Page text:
Vaud and the Villains
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Vaud and the Villains

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"British American Project 2008"

My hopes for America lie less in Obama- mania, more in Vaud and the Villains

Long before I became a journalist I taught myself to absorb the essence of an unfamiliar city by staying alert in the taxi from the airport: Los Angeles offers a particularly vivid first encounter....I think it’s ill-mannered of Brits in our party who have succumbed to Obama-mania to keep telling our hosts what a relief it is that ‘it’s OK to love America again’. We should always love America, not for its leaders — who generally turn out as disappointing as our own — but for its vitality, its collective belief in the possibility of renewal, its vast anthology of personal stories. The perfect metaphor for the America it’s impossible to dislike is on stage at the down-at-heel Fais Do-Do nightclub off La Brea Avenue. It’s called Vaud and the Villains, it’s an 18-piece band plus Burlesque dancers, and we like them all so much we book them to play in our suffocatingly bland conference hotel, where they blow the roof off with a unique New Orleans-gospel-soul mix officially described as ‘what rock ’n’ roll would sound like if they played it back in the Thirties’. A Democrat lawyer en route to the White House transition team is heard to mutter, while watching the dancers: ‘Now I know what Dr King meant when he said he had a dream.’ Among the line-up is a gravel-voiced, heavily tattooed chanteuse who’s in rehab; a dancer who’s a bit-part soap-actress single mother; a tiny, smiling man in a pork-pie hat, Filipino perhaps, with a voice as big as Pavarotti’s; and a black lead singer with the loose-limbed elegance and energy of — yes, him again — Barack Obama. I’m not easily swayed by the emotion of the crowd, but I have to tell you, as one New Yorker grabs the mike to declare, ‘I feel the lurve,’ Vaud and the Villains give me hope for America. Catch them this Saturday and next at El Cid on Sunset Boulevard.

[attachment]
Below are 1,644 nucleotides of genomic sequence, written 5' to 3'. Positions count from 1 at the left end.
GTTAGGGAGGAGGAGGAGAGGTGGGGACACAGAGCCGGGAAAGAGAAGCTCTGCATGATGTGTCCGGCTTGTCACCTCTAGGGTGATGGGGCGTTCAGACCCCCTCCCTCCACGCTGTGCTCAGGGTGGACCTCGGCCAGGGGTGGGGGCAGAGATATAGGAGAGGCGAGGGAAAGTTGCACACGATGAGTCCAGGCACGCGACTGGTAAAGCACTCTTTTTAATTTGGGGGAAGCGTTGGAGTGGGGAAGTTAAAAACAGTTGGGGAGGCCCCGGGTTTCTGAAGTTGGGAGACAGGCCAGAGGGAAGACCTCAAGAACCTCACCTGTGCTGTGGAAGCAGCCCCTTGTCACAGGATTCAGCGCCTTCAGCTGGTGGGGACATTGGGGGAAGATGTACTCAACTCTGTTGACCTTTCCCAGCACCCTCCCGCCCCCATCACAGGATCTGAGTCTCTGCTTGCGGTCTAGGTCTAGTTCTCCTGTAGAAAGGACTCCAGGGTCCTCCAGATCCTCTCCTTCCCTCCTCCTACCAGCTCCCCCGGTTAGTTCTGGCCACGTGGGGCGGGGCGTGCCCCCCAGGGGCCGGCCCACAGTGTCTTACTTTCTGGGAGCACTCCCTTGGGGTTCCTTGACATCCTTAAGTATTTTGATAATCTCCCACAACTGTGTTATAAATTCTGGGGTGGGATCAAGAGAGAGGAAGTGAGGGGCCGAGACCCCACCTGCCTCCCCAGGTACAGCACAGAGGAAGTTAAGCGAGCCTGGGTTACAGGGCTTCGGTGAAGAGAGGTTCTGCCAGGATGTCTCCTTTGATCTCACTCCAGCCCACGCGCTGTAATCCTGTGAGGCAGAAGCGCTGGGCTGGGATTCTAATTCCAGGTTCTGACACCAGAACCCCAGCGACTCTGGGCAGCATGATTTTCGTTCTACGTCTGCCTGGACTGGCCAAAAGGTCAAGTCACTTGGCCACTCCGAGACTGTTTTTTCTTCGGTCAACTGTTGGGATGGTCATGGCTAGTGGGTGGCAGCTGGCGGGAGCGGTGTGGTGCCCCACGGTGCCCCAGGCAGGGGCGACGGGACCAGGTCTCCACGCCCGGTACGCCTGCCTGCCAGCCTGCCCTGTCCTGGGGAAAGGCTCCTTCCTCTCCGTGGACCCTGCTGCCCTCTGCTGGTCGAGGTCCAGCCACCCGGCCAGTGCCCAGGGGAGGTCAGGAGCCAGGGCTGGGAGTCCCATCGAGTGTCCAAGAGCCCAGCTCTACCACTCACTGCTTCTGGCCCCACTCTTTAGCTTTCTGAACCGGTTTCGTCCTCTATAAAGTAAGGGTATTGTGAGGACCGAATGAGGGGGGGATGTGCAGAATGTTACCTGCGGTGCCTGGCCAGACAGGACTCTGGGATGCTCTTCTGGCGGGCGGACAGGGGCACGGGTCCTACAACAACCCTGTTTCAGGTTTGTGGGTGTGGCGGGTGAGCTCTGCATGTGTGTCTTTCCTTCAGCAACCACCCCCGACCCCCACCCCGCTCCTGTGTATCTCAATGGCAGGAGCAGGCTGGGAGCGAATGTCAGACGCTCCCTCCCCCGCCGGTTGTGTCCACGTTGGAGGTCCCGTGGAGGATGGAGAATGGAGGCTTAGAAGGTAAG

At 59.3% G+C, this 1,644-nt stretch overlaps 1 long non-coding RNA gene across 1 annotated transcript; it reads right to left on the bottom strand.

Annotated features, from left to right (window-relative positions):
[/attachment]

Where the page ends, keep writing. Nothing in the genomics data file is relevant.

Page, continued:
- Spectator.uk


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We are heavily influenced by all things New Orleans. We are the American songbook, spirituals, working man's music, backroom slow drag, a throwback to barrelhouse blues of the early 20th Century. We are a broadly appealing and even theatrical act, highly stylized with a big showmanship meter. We dress in 1930s attire and we have choreographed dancers to certain tunes. It's a totally sellable and winning event kind of night.